Photography: Ian Southern.

Artist: Sherry Owens; Title: Surface Break.
Technique and Materials: Slit tapestry; wool, silk, linen, lurex.
Size: 72 x 48 inches.

Artist: Midori Nagai; Title: Windowscape.
Technique and Materials: Woven tapestry; wool, cotton, linen.
Size: 42 x 57 inches.
Photography: David Saltmarche.

Artist: Nancy Beller; Title: Nazca Journey.
Technique and Materials: Woven, painted, stitched.
Size: 71 x 31 inches.
Photography: Philip Gerace.

Artist: Henry Easterwood; Title: Red Garden XVII.
Technique and Materials: Woven tapestry; wool, linen.
Size: 7 x 5 feet.

Artist: Anthea Mallinson; Title: West Coast Sun God.
Technique and Materials: High warped Gobelins tapestry; wool, cotton, lurex.

Artist: Louise Weaver Greene; Title: Cathedral.
Technique and Materials: Woven tapestry; wool, linen.
Size: 81 x 60 inches.


References:
[1] Roumiana Beck in - Australia and New Zealand Complete Book of Handcrafts, Summit Books, Sydney (1977).
[2] Ed. K. Mathews, FiberArts Design Book Three, Lark Books, Asheville (1987).

Saturday, February 10, 2018

New ‘Unique State’ Silk ArtCloth Scarves
Wearable Art
Marie-Therese Wisniowski


Preamble
On this blog spot there are posts that center on my “Wearable Art” (e.g. scarves, digital or analogue created fabric lengths etc.) For your convenience I have listed these posts below.

A Selection of My Scarves
Leaves Transformed: A New Collection of My Digitally Designed Fabrics
My New Silk Rayon Velvet Scarves@Purple Noon Art And Sculpture Gallery
My Fabric Lengths@QSDS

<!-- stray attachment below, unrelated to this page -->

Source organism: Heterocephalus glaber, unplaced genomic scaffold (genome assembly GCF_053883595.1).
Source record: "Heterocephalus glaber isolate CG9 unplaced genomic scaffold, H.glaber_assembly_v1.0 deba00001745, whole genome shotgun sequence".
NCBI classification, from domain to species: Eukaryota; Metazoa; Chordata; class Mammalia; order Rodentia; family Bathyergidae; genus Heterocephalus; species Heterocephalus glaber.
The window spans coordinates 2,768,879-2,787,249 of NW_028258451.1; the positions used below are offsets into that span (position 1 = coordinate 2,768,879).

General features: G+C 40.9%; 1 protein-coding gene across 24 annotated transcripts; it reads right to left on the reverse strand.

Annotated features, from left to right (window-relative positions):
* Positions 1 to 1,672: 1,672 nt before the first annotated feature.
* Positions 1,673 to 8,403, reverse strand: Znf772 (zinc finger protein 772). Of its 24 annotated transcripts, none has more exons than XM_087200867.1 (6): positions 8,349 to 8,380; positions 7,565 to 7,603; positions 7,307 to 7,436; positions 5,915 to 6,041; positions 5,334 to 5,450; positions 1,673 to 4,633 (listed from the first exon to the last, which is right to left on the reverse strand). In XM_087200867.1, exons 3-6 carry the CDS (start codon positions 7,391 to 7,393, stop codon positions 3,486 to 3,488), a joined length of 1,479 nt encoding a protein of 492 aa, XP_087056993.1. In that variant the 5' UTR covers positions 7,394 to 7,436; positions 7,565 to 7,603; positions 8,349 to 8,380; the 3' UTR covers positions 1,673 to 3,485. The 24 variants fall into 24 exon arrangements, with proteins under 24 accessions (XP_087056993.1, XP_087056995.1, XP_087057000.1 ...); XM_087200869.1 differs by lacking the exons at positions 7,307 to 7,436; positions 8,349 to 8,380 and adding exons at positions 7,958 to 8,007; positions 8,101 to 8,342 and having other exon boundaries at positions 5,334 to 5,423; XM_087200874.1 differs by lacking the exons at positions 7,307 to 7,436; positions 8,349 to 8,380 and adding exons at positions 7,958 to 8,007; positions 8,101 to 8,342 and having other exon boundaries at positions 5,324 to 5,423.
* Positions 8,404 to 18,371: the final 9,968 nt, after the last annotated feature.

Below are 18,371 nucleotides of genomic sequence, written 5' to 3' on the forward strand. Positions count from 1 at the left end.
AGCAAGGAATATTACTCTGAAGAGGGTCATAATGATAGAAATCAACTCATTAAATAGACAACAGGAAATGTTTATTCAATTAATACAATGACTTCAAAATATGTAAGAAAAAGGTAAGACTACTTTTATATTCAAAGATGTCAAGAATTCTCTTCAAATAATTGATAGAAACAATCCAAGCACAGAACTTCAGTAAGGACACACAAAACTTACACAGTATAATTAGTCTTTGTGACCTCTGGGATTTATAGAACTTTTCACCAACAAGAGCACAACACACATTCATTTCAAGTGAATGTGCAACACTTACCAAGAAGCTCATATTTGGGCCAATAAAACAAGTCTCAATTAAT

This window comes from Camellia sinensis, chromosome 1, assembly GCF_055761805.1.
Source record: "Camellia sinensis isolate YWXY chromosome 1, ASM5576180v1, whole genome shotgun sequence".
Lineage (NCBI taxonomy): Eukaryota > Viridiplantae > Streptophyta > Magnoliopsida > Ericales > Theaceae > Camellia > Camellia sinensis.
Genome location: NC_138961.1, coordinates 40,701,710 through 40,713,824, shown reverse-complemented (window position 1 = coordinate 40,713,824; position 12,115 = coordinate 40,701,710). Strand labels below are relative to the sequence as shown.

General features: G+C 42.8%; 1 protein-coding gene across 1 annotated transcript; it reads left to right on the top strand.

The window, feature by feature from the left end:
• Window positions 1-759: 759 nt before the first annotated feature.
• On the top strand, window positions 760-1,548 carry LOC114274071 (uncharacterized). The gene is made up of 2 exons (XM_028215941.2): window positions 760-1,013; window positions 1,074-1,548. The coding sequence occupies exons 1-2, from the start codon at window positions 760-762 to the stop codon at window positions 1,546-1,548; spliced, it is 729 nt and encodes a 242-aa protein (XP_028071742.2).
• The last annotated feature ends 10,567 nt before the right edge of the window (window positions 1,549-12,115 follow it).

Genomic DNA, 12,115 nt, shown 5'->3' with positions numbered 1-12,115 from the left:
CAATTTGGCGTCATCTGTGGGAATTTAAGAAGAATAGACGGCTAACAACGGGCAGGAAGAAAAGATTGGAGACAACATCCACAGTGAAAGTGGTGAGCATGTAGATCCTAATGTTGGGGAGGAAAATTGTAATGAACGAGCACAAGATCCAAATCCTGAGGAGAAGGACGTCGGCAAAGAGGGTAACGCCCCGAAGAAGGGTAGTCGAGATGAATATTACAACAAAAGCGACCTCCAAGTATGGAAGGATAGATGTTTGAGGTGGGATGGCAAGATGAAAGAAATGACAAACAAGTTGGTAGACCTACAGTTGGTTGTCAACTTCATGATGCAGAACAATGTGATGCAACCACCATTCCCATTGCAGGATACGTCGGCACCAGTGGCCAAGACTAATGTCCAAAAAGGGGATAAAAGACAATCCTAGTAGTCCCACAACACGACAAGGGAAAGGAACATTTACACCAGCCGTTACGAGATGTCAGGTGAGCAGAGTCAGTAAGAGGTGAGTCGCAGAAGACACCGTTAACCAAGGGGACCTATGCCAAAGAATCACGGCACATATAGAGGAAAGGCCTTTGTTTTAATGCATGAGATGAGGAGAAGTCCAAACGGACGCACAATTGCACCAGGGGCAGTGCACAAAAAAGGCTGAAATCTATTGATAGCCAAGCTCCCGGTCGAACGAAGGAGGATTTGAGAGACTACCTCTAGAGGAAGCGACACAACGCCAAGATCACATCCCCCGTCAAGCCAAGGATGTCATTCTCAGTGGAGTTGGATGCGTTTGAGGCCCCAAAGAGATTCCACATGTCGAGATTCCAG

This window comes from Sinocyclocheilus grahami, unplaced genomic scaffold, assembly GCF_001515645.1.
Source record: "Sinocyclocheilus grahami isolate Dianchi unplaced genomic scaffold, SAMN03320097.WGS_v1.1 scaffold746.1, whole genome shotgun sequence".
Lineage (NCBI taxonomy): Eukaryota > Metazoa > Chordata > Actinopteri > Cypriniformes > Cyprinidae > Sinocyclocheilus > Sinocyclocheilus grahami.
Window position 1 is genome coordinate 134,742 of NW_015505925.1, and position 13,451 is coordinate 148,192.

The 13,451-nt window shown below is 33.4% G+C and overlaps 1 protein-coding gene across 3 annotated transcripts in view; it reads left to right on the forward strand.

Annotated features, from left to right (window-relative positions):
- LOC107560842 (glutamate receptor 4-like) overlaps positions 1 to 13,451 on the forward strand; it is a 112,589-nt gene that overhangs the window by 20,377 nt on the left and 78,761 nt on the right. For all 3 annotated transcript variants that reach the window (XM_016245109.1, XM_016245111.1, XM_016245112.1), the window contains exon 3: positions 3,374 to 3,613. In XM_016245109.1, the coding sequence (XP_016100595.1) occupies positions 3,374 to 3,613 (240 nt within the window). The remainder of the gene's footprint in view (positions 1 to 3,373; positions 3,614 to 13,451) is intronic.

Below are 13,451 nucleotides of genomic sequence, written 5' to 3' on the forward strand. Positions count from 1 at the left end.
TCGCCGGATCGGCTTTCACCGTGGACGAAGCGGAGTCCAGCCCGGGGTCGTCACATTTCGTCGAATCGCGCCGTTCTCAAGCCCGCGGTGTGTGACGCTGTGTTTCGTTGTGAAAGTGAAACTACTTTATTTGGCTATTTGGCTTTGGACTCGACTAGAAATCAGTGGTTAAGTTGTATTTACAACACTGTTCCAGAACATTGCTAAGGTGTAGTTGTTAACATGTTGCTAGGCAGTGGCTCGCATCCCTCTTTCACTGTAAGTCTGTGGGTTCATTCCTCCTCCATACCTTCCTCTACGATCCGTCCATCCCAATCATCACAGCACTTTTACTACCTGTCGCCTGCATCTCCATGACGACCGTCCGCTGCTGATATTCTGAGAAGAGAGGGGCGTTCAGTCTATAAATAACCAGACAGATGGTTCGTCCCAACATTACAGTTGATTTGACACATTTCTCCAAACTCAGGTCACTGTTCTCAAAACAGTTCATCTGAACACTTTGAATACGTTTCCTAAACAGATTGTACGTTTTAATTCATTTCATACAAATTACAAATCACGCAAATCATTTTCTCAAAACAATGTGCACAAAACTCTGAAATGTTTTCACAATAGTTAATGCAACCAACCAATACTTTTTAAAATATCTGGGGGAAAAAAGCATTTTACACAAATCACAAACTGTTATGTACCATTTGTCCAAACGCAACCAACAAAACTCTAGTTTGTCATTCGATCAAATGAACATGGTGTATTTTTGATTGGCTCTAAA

My Fabric Collection:"Oh, Oh Marilyn and Mona!"@Spoonflower
2013 Australian Craft Awards – Finalist
My Scarves@2014 Scarf Festival: "Urban Artscape" Pashminas
My New Scarves and Fabric Lengths
New Range of Silk Neckties - Karma and Akash
AIVA: My New Hand Dyed and Hand Printed Fabric Design
New Colorways For My 'Cultural Graffiti' Fabrics
Byzantine Glow: A New Collection of My Digitally Designed Fabrics
Wall Flower: A New Collection of My Digitally Designed Fabrics
Ink Fern - A New Collection of My Digitally Designed Fabrics
Celebratory Fireworks
My New Silk ArtCloth Scarves
UBIRR
 - My New Hand Dyed & Printed Fabric Design
Renaissance Man - My New Hand Dyed & Printed Fabric Design
Banksia - My New Hand Dyed and Hand Printed Fabric Design

Ginkgo Love - My New Hand Dyed and Hand Printed Fabric Design

“Garden Delights I & II”
 - My New Hand Dyed and Hand Printed Fabric Design
Wallflower III - My New Hand Dyed and Hand Printed Fabric Design
Rainforest Beauty
 Collection - My New Hand Dyed and Hand Printed Fabric Design
Spring & Autumn Flurry Collection
 - My New Hand Dyed and Hand Printed Fabric Design

La Volute Collection - My New Hand Dyed and Hand Printed Fabric Design
Urban Butterfly -
 My New Hand Printed Fabric Design
Acanthus Dream
 - My New Hand Printed Fabric Design

Cascading Acanthus - 
My New Hand Dyed and Hand Printed Fabric Design


Introduction
There are three basic ingredients (as opposed to definitions) that all artworks possess: (i) they need to be “engaged”; (ii) they are non-functional; (iii) they are aesthetic. Wearable Art is “Art” when placed in an art context but when it is not placed in an art context, its functionality obscures the act of engagement. 
My ArtCloth scarves are wearable art.